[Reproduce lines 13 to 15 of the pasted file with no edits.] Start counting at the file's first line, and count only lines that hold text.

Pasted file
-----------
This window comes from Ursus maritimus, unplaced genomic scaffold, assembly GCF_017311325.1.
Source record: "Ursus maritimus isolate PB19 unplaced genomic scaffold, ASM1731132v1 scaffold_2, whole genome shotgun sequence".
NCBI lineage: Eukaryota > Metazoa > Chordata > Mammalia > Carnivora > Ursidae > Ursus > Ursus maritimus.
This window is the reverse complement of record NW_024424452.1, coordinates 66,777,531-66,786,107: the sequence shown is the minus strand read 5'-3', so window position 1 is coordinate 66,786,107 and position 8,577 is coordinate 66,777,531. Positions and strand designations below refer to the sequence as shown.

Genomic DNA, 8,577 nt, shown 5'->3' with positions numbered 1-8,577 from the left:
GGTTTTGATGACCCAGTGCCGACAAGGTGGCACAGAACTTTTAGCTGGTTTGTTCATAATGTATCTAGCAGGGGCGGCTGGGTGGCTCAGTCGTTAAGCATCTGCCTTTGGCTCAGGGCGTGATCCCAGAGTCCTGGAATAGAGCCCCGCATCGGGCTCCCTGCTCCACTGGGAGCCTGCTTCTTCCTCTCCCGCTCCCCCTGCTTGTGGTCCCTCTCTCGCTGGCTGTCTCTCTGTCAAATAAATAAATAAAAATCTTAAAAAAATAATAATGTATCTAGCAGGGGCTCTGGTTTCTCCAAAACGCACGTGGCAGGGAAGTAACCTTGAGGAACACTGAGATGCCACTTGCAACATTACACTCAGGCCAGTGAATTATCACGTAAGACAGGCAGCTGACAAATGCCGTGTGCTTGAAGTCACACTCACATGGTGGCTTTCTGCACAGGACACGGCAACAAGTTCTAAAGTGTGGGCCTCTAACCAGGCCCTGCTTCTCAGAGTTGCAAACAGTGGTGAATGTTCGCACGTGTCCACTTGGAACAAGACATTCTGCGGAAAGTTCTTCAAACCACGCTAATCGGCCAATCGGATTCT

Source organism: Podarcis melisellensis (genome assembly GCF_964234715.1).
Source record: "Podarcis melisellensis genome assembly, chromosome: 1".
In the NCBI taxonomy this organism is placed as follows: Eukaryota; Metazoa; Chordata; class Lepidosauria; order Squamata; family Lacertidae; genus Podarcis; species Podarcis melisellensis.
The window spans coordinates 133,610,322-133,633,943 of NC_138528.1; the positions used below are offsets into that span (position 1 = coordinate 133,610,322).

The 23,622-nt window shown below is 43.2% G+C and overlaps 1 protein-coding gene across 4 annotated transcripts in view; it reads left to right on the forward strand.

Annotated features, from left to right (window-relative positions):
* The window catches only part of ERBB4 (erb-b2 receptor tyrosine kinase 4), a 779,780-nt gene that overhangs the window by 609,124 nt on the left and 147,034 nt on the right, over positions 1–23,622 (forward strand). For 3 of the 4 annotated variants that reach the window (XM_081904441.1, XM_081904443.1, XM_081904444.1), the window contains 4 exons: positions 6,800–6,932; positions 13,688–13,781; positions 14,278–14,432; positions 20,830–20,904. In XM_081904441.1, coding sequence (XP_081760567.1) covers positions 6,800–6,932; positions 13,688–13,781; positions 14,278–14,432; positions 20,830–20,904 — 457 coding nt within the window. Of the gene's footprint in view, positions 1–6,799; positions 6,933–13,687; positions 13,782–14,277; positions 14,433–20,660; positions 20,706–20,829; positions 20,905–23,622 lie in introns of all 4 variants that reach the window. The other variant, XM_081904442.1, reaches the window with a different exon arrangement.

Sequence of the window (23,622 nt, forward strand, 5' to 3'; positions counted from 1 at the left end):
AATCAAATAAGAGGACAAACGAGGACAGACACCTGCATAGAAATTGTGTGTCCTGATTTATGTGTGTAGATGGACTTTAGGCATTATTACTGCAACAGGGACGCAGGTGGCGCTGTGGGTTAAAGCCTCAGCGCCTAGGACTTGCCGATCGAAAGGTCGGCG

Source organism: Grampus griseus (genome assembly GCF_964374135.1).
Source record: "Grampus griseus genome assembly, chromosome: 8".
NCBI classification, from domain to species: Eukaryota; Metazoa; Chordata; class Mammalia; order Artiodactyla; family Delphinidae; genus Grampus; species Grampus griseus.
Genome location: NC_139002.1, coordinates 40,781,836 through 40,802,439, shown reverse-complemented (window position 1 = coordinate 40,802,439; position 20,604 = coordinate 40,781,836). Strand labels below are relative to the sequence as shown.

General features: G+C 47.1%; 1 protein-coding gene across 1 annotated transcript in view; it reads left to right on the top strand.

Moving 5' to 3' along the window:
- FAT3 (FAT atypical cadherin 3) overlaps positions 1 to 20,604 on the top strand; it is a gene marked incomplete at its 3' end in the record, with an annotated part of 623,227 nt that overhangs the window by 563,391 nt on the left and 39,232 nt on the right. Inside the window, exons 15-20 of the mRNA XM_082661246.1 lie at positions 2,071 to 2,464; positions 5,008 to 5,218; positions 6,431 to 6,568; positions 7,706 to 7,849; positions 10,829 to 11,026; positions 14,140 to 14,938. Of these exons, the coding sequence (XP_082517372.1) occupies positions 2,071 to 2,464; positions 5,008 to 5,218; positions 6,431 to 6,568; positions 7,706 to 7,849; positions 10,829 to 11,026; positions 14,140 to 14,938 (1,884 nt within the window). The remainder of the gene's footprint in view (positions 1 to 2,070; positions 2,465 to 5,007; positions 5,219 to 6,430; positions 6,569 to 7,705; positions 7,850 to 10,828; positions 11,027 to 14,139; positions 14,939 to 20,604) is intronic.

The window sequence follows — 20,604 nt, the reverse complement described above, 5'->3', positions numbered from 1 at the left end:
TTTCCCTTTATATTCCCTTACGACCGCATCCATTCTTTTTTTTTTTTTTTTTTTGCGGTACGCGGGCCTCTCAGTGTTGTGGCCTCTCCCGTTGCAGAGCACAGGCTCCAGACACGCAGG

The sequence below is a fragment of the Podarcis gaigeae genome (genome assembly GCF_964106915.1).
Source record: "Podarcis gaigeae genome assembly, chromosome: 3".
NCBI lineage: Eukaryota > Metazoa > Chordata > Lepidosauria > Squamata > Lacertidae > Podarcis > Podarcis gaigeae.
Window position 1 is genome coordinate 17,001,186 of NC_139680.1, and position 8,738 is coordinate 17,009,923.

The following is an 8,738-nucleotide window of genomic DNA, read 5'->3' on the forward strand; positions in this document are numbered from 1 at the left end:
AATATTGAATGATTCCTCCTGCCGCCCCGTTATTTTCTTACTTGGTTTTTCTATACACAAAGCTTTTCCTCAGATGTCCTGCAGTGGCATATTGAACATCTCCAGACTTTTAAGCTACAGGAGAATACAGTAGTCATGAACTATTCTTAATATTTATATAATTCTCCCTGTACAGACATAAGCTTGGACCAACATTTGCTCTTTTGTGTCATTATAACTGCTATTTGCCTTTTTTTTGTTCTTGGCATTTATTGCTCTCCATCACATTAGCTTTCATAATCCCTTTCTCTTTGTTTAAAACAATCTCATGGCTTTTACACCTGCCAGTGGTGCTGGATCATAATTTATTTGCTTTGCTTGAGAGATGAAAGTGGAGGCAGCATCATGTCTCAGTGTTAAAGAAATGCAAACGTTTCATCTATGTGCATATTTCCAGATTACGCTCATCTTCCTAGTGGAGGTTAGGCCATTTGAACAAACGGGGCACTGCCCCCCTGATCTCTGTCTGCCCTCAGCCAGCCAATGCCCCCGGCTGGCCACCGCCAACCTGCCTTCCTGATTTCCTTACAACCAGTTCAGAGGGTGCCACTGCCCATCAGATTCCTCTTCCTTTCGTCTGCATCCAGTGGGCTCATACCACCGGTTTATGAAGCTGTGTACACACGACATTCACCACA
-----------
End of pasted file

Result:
* The window catches only part of ERBB4 (erb-b2 receptor tyrosine kinase 4), a 779,780-nt gene that overhangs the window by 609,124 nt on the left and 147,034 nt on the right, over positions 1–23,622 (forward strand). For 3 of the 4 annotated variants that reach the window (XM_081904441.1, XM_081904443.1, XM_081904444.1), the window contains 4 exons: positions 6,800–6,932; positions 13,688–13,781; positions 14,278–14,432; positions 20,830–20,904. In XM_081904441.1, coding sequence (XP_081760567.1) covers positions 6,800–6,932; positions 13,688–13,781; positions 14,278–14,432; positions 20,830–20,904 — 457 coding nt within the window. Of the gene's footprint in view, positions 1–6,799; positions 6,933–13,687; positions 13,782–14,277; positions 14,433–20,660; positions 20,706–20,829; positions 20,905–23,622 lie in introns of all 4 variants that reach the window. The other variant, XM_081904442.1, reaches the window with a different exon arrangement.

Sequence of the window (23,622 nt, forward strand, 5' to 3'; positions counted from 1 at the left end):
AATCAAATAAGAGGACAAACGAGGACAGACACCTGCATAGAAATTGTGTGTCCTGATTTATGTGTGTAGATGGACTTTAGGCATTATTACTGCAACAGGGACGCAGGTGGCGCTGTGGGTTAAAGCCTCAGCGCCTAGGACTTGCCGATCGAAAGGTCGGCG